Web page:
Scientists believe that anxiety symptoms come from activity in the parts of the brain that control emotions and our reactions to them. These parts of the brain are collectively called the limbic system. The limbic system is associated with anxiety in several ways:
- The amygdala, the part of the brain responsible for detecting threats, may be hyperactive and may misidentify causes for fear or worry when none exist. In the case of social anxiety, other people’s behavior may be misinterpreted as threatening, causing an inappropriate anxiety response.
- An overactive amygdala may persistently cause the hypothalamus to trigger the hormonal response that produces the physical symptoms of anxiety.
- Communication between the amygdala and the prefrontal cortex (PFC) may be impaired. The PFC is responsible for triggering a rational response to threats, and it may not be able to do so when it is unable to communicate with the amygdala effectively.
- The hippocampus, the part of the brain responsible for processing long-term memory, may be underdeveloped or dysfunctional in the case of anxiety. As a result, it may have a preference for retaining stress-related memories rather than more rational memories.
Social Anxiety Disorder Research
Title: Efficacy of an Attention Guidance VR Intervention for Social Anxiety Disorder
Contact: Michael J. Telch, PhD
University of Texas
Social anxiety disorder (SAD) is a prevalent mental health concern that impacts approximately 12% of the population. One mechanism thought to maintain SAD is avoidance of faces (i.e., avoidance of negative evaluative threat). However, research on attentional processes in SAD has been confined to paradigms presented on computer monitors. To investigate attentional processes more naturally, the investigators developed an immersive, 360º-video virtual reality environment using real actors as part of a pilot study. Participants with a range of social anxiety symptoms (from none to severe) completed a 5-minute speech in this virtual reality environment while their eye movements were recorded. Results from the study showed that greater symptoms of social anxiety were associated with avoidance of looking at faces (i.e., fewer fixations on faces). While existing treatments for SAD are moderately effective, a large number of individuals do not experience meaningful reductions in their symptoms. The overarching goal of this project is to inform future treatment research for SAD. The investigators will test a brief attention guidance intervention for SAD that specifically targets avoidance of faces as a potential mechanism maintaining the disorder. The proposed research will use the eye-tracking hardware and naturalistic virtual reality environment from the pilot study. The investigators will also collect eye-tracking data before the intervention to investigate potential heterogeneity in the attentional processes of SAD. The investigators will test the hypotheses that (a) the attention guidance intervention, compared to the control intervention, will result in a greater reduction in symptoms of social anxiety, and (b) this effect will be mediated by the number of fixations on faces during a brief public speaking challenge following the intervention. These results will provide causal evidence related to a hypothesized mechanism maintaining SAD.
Title: Targeting Attention Orienting to Social Threat to Reduce Social Anxiety in Youth
Principal investigator: Wendy K. Silverman, PhD
Yale Child Study Center Program for Anxiety and Mood Disorders
New Haven, CT
This two-site study tests Attention Bias Modification Treatment (ABMT) among 260 youths ages 10 to 14 years with social anxiety disorder. One-half of participants will receive eight sessions of computer-administered ABMT, and the other half of participants will receive eight sessions of computer-administered Neutral Control Task (NCT). The investigators hypothesize that a biomarker of attention to social threat measured using electroencephalography (EEG) and ratings of social anxiety severity will be lower in participants who receive ABMT compared to participants who receive NCT.
Title: Optimizing Exposure Therapy for Anxiety Disorders (OptEx)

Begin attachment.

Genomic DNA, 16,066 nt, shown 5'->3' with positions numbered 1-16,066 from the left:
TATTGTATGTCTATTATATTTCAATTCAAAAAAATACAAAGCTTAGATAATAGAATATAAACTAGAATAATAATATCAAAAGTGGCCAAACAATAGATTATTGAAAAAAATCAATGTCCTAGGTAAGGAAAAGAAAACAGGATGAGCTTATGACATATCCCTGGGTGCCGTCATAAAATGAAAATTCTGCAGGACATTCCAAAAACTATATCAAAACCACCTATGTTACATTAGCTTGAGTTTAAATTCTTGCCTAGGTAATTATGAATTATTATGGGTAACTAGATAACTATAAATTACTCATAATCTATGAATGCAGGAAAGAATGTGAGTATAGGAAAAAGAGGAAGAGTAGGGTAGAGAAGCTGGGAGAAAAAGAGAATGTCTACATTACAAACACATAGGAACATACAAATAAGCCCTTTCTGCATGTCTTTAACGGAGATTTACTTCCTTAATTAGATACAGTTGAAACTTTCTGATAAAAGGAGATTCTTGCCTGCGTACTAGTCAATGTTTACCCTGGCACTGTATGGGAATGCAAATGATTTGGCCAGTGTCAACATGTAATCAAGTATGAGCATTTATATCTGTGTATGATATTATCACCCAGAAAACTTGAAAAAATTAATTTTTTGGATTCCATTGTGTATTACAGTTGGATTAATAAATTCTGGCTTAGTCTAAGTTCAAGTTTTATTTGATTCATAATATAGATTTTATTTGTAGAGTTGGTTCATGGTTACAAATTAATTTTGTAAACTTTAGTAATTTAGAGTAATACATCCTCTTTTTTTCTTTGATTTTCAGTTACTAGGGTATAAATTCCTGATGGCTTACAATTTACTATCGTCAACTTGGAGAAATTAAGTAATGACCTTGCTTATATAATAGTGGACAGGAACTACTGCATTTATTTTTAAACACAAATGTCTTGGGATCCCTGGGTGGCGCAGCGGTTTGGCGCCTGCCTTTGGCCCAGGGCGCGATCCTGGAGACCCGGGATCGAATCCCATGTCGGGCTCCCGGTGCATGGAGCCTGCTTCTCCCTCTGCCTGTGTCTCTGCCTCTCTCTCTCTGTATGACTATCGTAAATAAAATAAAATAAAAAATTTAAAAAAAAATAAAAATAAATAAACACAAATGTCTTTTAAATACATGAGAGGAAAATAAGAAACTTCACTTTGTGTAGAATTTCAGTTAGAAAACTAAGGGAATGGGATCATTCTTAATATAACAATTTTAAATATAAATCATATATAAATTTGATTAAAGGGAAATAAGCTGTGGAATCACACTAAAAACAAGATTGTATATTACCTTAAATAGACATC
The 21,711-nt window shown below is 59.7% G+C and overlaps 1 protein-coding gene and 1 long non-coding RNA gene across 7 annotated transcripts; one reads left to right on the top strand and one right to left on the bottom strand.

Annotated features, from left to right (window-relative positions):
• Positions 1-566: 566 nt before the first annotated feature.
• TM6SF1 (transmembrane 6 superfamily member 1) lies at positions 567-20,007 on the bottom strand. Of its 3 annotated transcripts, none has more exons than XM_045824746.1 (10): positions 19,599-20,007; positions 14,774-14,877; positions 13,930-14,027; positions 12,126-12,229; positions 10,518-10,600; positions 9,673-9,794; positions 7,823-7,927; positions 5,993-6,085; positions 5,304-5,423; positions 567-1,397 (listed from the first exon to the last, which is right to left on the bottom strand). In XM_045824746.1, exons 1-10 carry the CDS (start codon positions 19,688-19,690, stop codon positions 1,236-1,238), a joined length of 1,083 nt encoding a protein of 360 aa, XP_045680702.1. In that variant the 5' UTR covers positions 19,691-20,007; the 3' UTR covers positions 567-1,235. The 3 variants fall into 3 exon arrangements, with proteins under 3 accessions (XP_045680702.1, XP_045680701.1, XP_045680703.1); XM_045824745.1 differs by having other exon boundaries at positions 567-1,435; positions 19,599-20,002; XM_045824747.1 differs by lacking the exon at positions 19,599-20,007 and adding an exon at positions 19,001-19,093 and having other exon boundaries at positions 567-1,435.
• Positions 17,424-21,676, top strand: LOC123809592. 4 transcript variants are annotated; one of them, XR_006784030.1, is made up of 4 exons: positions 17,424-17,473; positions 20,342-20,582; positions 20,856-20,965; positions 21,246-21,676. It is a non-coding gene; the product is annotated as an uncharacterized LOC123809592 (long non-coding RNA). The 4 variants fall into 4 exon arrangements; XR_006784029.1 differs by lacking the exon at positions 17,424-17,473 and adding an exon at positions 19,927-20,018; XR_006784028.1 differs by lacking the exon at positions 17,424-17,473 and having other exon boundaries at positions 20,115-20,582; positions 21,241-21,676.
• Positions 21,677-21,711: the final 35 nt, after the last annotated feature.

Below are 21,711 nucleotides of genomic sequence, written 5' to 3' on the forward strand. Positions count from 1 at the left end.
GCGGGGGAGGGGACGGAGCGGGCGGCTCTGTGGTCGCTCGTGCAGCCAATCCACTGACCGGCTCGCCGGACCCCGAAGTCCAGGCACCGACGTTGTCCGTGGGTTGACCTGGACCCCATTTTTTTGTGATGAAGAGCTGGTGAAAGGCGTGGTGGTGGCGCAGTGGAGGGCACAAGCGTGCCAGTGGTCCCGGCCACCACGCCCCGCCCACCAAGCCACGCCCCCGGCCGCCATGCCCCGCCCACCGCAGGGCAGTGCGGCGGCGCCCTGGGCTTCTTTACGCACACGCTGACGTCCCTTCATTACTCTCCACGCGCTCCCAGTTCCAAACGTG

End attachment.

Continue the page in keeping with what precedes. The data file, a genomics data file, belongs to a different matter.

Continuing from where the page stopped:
Contact: Michelle G. Craske, PhD
University of California, Los Angeles
Los Angeles, CA
A substantial number of individuals fail to achieve clinically significant symptom relief from exposure-based therapies or experience a return of fear following exposure therapy completion. The prevailing model of exposure therapy for phobias and anxiety disorders purports that fear reduction throughout exposure therapy (i.e., habituation) is reflective of learning and critical to overall therapeutic outcomes. However, the amount by which fear – indexed by self-report, behavioral, and biological correlates of fear expression – reduces by the end of an exposure trial or series of exposure trials is not a reliable predictor of the fear level expressed at follow-up assessment.
Developments in the theory and science of fear extinction, and learning and memory, indicate that ‘performance during training’ is not commensurate with learning at the process level. Inconsistent findings regarding fear reduction are paralleled by findings based in associative learning laboratory paradigms with animals and human samples, specifically that outward expression of fear on the one hand and conditional associations indicative of underlying learning, on the other hand, may not always change in concordance. Instead, ‘inhibitory learning’ is recognized as central to extinction, rather than fear during extinction training.
The current proposal will compare the ‘emotional processing’ or habituation-based model of exposure therapy to the competing inhibitory model of exposure that emphasizes learning theory principles. No study has directly compared these approaches to determine which provides optimal symptom relief and return of fear or mediators and moderators that may contribute to these outcomes.
To address this gap, the current study plans to recruit participants for a treatment trial consisting of two psychotherapies: (a) habituation-based exposure therapy and (b) inhibitory learning-based exposure therapy. The primary goal of this study is to determine if one theoretical approach to exposure outperforms the other in reducing symptoms.
This study is conducted with individuals meeting diagnostic criteria for social anxiety disorder or panic disorder. Participants will be randomized to either treatment condition and receive nine individual psychotherapy sessions focused on either of these disorders. If an individual meets diagnostic criteria for both disorders, treatment will be focused on the primary presenting disorder. Participants will complete four assessments throughout the study, at pre-treatment, mid-treatment, post-treatment, and three-month follow-up. Pre-treatment, mid-treatment, and post-treatment assessments occur over two days, while three-month follow-up requires only a single day and is conducted remotely.
These assessments will include semi-structured interviews, self-report questionnaires, and laboratory paradigms designed to examine fear learning processes.